The odd one out, the black sheep, the outlander…call it what you like, but the very square Tetra is the only square watch at Nomos (the Lux has a rounded tonneau-shaped case). To single it out even further, perfectly square watches – not counting tonneau or rectangular cases – are a rarity on the watch scene today. With its trendy Berlinerblau design studio in Berlin and its manufacture Glashütte, the Saxon bastion of watchmaking, Nomos has translated German watchmaking traditions into a more contemporary language. With countless awards for design, branding and quality, Nomos has taken the minimalism and functionality of the Bauhaus and compressed it into the miniature framework of watches to great effect. The latest quartet to join the Tetra comprises four new limited-edition models with bold red, blue, black or off-white dials in an XL case size with an extra-thin automatic calibre.
In 1992, Nomos launched its inaugural collection comprised of four models: the Orion, Ludwig, Tangente and Tetra. Fast-forward thirty years, and the four original models, which are still going strong, offer a reassuring sign that the minimalist approach is less tiring over time than overloaded baroque dials.
The Tetra is a dress watch, and the most complicated feature across the family is the incorporation of a power reserve indicator on one model; the rest are by and large straightforward central hour and minute models with small seconds at 6 o’clock.
Conceived initially as a manual-winding watch and powered by the brand’s first Alpha calibre, in 2015, the Tetra was fitted with the in-house calibre DUW 300 (neomatik). With a height of just 3.2mm, this ultra-thin movement brought an extra degree of practicality and modernity to the Tetra. Still available with manual-winding movements in 29.5mm and 27.5mm cases, the Tetra neomatik is the automatic version and comes in a larger case size of 33 x 33mm with a lug-to-lug distance of 45.3mm and a case height of 7.3mm. Although the smaller case sizes have appeared in a host of delicate pastel colours, the larger Tetra neomatik has stuck to more conventional blue and silver dials.
The edgy watch from Nomos, with four equal sides and four equal angles of 90 degrees, is brazenly square. Taking a page out of the elegant, streamlined designs of Art Deco, the stylish lugs are double-stepped. If you go to the brand’s webpage, you can see how the watch slips effortlessly under the model’s cuff.
Although the off-white dial is probably not what most of us would consider a bold colour, it is a refreshing addition to the Tetra neomatik 39 lineup. With its slightly beige tonality, some might describe it as an eggshell colour. Whichever way, it is much warmer than the silvery dials in the current collection. The red, blue and black dials are bold, very bold indeed. The brand explains that the colour on the dial is “applied using a technique with an effect comparable to that of enamel: incoming light is not absorbed by the opaque surfaces but reflected”. Compared to the existing midnight blue dial, the new blue dial is much brighter and more intense and, at times, even looks purple. Something similar happens with the red dial that glows with an intense dark orange colour in certain light conditions.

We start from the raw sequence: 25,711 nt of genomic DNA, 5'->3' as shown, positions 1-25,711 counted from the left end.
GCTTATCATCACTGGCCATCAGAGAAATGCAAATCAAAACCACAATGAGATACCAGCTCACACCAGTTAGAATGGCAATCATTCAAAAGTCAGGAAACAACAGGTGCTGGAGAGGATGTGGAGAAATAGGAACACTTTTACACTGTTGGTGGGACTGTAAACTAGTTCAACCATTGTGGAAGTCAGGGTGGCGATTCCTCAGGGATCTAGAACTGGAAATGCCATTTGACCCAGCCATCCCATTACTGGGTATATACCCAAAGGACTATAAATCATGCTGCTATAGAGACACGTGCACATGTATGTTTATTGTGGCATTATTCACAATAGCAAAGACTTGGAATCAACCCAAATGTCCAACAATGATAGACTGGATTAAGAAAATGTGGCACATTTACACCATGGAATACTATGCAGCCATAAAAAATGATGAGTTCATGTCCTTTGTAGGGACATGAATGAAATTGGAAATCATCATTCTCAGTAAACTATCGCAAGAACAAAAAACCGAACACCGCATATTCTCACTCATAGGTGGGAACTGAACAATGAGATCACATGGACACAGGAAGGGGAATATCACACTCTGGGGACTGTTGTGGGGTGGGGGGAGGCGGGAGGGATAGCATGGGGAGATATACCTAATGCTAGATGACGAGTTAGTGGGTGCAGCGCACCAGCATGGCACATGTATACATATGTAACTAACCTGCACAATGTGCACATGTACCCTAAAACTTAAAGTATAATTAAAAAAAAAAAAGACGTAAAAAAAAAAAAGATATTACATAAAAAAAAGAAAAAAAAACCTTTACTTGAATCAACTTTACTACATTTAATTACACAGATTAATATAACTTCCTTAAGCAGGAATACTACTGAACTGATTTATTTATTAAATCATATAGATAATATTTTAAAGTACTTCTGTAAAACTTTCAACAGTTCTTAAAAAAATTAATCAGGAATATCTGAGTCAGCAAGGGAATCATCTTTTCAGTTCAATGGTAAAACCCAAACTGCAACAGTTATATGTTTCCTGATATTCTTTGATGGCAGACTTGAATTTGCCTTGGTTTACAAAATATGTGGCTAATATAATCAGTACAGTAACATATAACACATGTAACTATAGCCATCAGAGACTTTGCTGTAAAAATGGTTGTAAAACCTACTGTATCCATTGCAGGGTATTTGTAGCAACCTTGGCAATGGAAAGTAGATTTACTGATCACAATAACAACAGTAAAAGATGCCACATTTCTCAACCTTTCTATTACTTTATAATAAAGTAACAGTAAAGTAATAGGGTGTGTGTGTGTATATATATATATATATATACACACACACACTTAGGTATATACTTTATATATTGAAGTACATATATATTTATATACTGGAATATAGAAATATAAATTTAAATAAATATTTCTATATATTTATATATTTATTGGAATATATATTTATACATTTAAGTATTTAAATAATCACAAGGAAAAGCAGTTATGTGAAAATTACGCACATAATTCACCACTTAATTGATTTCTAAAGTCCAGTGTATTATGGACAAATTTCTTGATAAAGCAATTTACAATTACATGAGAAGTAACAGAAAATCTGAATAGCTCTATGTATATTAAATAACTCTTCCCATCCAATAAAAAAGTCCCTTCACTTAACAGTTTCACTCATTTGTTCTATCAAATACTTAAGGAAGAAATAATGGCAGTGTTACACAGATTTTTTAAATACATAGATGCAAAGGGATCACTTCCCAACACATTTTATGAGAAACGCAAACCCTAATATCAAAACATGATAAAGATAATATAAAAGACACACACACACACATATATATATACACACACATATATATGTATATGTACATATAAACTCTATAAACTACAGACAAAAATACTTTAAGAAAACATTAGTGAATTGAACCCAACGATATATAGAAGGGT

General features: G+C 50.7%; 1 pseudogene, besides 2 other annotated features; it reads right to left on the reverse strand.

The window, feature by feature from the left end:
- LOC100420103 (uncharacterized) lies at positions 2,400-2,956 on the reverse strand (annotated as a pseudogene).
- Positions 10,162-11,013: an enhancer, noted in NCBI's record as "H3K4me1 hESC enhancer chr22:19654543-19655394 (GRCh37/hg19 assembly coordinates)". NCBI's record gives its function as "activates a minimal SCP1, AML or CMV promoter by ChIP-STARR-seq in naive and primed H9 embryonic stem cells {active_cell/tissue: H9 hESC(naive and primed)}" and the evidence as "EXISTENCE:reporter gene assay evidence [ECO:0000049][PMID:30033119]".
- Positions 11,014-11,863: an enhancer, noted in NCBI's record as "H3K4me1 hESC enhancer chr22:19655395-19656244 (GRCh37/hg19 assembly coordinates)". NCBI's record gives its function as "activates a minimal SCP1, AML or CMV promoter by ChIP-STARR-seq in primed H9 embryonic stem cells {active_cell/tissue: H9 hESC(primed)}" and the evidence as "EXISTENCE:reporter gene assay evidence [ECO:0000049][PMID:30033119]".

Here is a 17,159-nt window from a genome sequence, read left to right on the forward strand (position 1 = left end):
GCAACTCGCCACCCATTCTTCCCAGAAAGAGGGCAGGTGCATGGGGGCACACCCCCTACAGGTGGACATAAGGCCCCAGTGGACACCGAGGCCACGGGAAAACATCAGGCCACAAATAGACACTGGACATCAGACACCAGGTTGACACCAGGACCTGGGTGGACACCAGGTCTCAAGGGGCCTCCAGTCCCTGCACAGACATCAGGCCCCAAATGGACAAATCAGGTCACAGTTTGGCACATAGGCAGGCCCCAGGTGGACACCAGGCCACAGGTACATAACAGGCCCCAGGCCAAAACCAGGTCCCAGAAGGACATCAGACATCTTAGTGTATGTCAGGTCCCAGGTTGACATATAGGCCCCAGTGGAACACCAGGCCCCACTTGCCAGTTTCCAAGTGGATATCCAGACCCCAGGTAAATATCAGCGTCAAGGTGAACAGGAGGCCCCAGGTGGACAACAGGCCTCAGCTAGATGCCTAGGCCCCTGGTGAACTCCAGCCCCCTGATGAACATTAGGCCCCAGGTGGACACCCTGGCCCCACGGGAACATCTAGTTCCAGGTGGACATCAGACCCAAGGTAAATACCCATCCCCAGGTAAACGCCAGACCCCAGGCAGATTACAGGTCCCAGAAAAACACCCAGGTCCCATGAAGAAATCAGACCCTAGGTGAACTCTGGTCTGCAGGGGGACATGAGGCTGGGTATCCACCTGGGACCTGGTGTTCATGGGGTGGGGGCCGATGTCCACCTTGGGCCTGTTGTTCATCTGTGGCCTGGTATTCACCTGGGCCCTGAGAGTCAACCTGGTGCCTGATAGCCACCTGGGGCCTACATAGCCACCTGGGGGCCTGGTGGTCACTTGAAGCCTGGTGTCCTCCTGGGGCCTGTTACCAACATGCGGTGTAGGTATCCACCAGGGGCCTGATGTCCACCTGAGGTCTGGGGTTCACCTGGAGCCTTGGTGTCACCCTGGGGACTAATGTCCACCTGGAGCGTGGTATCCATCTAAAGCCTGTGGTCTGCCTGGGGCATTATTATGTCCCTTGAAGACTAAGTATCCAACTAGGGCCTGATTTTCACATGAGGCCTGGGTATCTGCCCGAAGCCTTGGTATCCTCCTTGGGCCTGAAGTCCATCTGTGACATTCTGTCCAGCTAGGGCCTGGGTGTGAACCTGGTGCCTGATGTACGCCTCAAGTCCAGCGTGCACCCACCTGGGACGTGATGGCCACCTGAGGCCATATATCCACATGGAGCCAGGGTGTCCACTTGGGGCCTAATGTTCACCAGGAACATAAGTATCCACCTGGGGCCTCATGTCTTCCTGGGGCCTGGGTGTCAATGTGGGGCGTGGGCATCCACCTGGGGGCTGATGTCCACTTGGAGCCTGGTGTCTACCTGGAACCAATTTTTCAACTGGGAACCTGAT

The distinctive typography used on the inscriptions and the numerals and markers is an integral component of the Nomos design philosophy. Slender Arabic numerals at 12, 2, 4, 8 and 10 o’clock are accompanied by thin baton markers and a peripheral minutes track that slants downwards to emphasise the squareness of the dial.
The darker coloured dials use beige indications, while the off-white dial uses blue for contrast. All four models feature thin baton hands with no trace of lume and a golden dot at 6 o’clock to match the golden neomatik inscription at noon. Slightly recessed, the small seconds counter at 6 o’clock uses smaller baton markers and red hands on the white and black models and silver on the red and blue.
Similar to earlier models of the Tetra neomatik 30, the strap accompanying the watches is made of thick brown Horween shell cordovan leather. A quick aside, shell cordovan leather is an expensive and extremely hardwearing lustrous, thick leather that will never crack. The differentiating factor of thick shell cordovan leather is that it is taken from the hindquarters or rump of a horse. Given the small area of horsehide from which this special leather is extracted (and since we don’t tend to eat much horsemeat these days), the price is much higher than regular cowhide. Following a long and complex vegetable tanning process undertaken by Horween Leather Company in the US, the shell cordovan leather makes its way to upmarket shoemakers, luggage makers, NFL footballs and NBA basketballs, and somewhere in between, watchmakers.
Calibre DUW 3001
The caseback, which is also angled on the four sides, has a round sapphire crystal to view the in-house neomatik DUW 3001 calibre. With a height of just 3.2mm, this extra-thin automatic movement is fitted with the Nomos swing system. A proprietary escapement launched in 2014 with a tempered blue balance spring, the swing system allowed Nomos to become fully independent. The openworked bidirectional winding rotor captures energy from the wrist for a 43-hour power reserve and is decorated with characteristic Glashütte ribbing. This same decorative technique is used on the three-quarter plate while the mainplate features Nomos perlage.
Availability and Price
The Nomos Tetra neomatik 39 – 175 Years Watchmaking Glashütte is limited to 175 pieces in each colour, and is now available. The price is EUR 3,060. For more information and online orders, please visit nomos-glashuette.com.